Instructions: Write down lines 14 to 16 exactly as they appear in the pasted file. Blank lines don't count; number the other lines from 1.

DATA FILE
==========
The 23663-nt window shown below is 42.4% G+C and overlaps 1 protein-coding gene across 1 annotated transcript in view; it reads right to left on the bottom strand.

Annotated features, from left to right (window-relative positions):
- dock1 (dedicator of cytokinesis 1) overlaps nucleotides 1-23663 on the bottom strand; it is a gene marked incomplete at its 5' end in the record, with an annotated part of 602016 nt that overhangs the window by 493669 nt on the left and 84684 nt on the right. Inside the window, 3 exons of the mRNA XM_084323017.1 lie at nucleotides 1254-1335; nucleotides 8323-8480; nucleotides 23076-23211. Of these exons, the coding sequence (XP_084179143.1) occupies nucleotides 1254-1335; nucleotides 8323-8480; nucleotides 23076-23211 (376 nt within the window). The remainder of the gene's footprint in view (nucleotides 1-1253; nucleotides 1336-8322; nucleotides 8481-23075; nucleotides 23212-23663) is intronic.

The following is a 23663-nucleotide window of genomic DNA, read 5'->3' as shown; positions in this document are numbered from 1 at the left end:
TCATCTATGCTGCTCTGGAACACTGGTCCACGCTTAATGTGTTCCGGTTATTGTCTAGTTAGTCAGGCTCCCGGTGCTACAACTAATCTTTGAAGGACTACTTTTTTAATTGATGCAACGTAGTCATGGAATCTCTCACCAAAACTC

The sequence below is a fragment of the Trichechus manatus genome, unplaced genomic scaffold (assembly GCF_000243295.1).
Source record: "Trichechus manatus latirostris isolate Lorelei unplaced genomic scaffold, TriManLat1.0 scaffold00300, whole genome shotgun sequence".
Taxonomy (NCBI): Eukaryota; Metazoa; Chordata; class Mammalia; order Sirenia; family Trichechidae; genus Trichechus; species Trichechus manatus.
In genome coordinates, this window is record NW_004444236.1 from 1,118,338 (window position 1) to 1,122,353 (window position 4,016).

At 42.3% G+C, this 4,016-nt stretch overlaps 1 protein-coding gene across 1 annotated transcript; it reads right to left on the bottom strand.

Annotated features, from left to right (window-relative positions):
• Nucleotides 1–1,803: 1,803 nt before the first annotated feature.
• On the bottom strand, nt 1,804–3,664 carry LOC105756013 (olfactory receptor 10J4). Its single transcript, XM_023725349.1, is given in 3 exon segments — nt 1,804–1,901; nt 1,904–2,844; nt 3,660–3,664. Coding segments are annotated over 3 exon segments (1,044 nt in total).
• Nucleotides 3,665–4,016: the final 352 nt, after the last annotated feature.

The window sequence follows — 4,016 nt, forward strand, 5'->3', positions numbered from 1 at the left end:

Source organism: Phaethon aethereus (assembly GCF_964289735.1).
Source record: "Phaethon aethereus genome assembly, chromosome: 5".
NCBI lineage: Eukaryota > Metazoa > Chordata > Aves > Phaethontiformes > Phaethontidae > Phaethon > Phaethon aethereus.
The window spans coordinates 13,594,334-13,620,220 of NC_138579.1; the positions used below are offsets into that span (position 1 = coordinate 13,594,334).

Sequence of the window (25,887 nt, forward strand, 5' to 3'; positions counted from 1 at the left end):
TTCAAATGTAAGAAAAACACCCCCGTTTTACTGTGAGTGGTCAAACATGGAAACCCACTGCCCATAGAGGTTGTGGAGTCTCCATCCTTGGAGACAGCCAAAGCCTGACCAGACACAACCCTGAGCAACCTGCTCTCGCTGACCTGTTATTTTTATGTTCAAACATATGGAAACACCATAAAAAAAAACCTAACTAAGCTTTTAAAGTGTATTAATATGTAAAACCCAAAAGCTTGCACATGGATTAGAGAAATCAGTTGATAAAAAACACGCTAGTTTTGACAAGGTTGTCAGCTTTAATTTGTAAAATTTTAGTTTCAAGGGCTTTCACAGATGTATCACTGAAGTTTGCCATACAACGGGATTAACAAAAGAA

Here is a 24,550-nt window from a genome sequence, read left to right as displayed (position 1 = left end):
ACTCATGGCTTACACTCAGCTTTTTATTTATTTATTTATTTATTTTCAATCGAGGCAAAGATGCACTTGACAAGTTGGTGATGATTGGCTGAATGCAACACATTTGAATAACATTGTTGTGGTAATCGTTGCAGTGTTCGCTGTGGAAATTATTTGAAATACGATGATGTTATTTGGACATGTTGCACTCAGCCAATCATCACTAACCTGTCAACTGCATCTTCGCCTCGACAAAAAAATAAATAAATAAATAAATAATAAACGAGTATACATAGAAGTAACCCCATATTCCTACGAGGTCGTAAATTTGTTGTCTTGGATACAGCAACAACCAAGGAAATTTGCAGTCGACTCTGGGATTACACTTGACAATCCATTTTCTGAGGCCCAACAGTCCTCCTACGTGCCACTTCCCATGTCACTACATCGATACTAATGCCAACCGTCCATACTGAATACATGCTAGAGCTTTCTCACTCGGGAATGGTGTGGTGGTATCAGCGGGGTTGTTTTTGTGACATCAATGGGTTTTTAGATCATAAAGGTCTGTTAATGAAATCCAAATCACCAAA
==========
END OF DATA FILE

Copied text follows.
• Nucleotides 3,665–4,016: the final 352 nt, after the last annotated feature.

The window sequence follows — 4,016 nt, forward strand, 5'->3', positions numbered from 1 at the left end:

Source organism: Phaethon aethereus (assembly GCF_964289735.1).